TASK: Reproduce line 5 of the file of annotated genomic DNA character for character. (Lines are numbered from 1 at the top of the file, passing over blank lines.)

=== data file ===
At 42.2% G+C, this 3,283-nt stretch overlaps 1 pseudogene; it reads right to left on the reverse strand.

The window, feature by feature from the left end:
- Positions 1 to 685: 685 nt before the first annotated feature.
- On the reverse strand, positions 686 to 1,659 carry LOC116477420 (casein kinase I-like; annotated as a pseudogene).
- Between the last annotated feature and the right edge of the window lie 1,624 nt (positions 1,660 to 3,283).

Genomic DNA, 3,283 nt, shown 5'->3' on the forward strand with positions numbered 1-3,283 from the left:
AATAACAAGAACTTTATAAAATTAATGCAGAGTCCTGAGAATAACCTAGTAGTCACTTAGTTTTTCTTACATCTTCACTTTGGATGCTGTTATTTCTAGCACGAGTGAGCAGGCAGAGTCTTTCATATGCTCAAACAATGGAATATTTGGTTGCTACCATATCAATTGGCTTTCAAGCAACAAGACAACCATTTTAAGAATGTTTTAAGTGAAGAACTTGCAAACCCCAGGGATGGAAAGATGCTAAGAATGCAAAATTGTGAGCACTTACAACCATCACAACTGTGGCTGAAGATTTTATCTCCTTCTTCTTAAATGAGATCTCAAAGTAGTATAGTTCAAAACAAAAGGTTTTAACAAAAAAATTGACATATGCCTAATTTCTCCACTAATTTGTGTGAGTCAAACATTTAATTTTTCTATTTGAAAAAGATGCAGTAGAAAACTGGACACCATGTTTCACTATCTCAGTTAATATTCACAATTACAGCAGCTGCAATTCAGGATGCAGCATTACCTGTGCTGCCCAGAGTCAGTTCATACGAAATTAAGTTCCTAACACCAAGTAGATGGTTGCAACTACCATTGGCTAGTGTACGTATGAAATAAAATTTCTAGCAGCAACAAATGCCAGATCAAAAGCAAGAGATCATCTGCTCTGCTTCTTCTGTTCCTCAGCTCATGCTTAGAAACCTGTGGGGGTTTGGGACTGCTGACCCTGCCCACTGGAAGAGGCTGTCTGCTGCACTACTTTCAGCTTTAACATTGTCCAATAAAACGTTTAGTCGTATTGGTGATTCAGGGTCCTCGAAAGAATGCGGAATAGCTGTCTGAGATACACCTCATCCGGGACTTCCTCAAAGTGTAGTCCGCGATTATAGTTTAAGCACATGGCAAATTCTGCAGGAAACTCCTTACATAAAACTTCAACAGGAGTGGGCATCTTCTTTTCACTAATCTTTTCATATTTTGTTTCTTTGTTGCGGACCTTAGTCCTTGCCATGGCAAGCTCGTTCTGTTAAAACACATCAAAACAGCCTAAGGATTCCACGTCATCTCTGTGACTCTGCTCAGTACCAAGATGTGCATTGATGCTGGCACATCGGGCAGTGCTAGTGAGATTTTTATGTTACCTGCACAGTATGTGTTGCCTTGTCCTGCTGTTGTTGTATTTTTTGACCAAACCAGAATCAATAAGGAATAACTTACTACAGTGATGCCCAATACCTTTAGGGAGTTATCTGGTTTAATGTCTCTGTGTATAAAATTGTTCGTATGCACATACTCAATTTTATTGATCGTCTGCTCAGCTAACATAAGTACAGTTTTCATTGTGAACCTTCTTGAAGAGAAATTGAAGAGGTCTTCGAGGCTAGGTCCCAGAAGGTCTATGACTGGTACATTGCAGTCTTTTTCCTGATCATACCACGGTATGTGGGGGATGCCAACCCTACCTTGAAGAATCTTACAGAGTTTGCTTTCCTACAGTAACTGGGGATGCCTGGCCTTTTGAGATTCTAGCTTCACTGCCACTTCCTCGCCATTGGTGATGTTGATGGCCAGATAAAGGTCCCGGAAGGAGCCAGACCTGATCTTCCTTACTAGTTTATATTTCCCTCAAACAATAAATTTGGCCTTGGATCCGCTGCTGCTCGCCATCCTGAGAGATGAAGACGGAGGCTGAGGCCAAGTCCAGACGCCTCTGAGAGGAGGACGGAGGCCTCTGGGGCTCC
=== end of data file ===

- Between the last annotated feature and the right edge of the window lie 1,624 nt (positions 1,660 to 3,283).